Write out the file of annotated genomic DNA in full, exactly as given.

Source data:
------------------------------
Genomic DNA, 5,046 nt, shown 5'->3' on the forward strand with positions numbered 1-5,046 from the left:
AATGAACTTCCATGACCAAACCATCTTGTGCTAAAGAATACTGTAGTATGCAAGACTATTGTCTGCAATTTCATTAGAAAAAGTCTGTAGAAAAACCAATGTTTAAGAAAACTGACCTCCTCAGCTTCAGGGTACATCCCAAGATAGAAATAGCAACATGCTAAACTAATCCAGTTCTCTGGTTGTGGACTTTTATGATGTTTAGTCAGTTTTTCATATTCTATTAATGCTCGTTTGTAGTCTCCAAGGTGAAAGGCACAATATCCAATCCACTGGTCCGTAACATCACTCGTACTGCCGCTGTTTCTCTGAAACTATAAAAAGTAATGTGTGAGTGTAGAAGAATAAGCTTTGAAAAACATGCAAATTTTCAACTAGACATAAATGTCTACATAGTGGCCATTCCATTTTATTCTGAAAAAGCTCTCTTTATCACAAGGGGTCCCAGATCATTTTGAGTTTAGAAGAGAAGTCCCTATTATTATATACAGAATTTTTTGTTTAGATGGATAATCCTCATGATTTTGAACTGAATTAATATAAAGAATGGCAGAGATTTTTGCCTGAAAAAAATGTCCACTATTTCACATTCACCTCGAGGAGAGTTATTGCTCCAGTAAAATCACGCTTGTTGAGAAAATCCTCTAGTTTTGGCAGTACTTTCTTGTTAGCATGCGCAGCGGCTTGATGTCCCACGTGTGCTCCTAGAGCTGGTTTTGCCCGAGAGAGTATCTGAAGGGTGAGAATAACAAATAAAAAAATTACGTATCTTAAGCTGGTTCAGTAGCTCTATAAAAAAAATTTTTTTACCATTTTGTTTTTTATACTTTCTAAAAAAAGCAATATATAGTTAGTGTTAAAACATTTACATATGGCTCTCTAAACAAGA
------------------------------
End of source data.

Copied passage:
Genomic DNA, 5,046 nt, shown 5'->3' on the forward strand with positions numbered 1-5,046 from the left:
AATGAACTTCCATGACCAAACCATCTTGTGCTAAAGAATACTGTAGTATGCAAGACTATTGTCTGCAATTTCATTAGAAAAAGTCTGTAGAAAAACCAATGTTTAAGAAAACTGACCTCCTCAGCTTCAGGGTACATCCCAAGATAGAAATAGCAACATGCTAAACTAATCCAGTTCTCTGGTTGTGGACTTTTATGATGTTTAGTCAGTTTTTCATATTCTATTAATGCTCGTTTGTAGTCTCCAAGGTGAAAGGCACAATATCCAATCCACTGGTCCGTAACATCACTCGTACTGCCGCTGTTTCTCTGAAACTATAAAAAGTAATGTGTGAGTGTAGAAGAATAAGCTTTGAAAAACATGCAAATTTTCAACTAGACATAAATGTCTACATAGTGGCCATTCCATTTTATTCTGAAAAAGCTCTCTTTATCACAAGGGGTCCCAGATCATTTTGAGTTTAGAAGAGAAGTCCCTATTATTATATACAGAATTTTTTGTTTAGATGGATAATCCTCATGATTTTGAACTGAATTAATATAAAGAATGGCAGAGATTTTTGCCTGAAAAAAATGTCCACTATTTCACATTCACCTCGAGGAGAGTTATTGCTCCAGTAAAATCACGCTTGTTGAGAAAATCCTCTAGTTTTGGCAGTACTTTCTTGTTAGCATGCGCAGCGGCTTGATGTCCCACGTGTGCTCCTAGAGCTGGTTTTGCCCGAGAGAGTATCTGAAGGGTGAGAATAACAAATAAAAAAATTACGTATCTTAAGCTGGTTCAGTAGCTCTATAAAAAAAATTTTTTTACCATTTTGTTTTTTATACTTTCTAAAAAAAGCAATATATAGTTAGTGTTAAAACATTTACATATGGCTCTCTAAACAAGA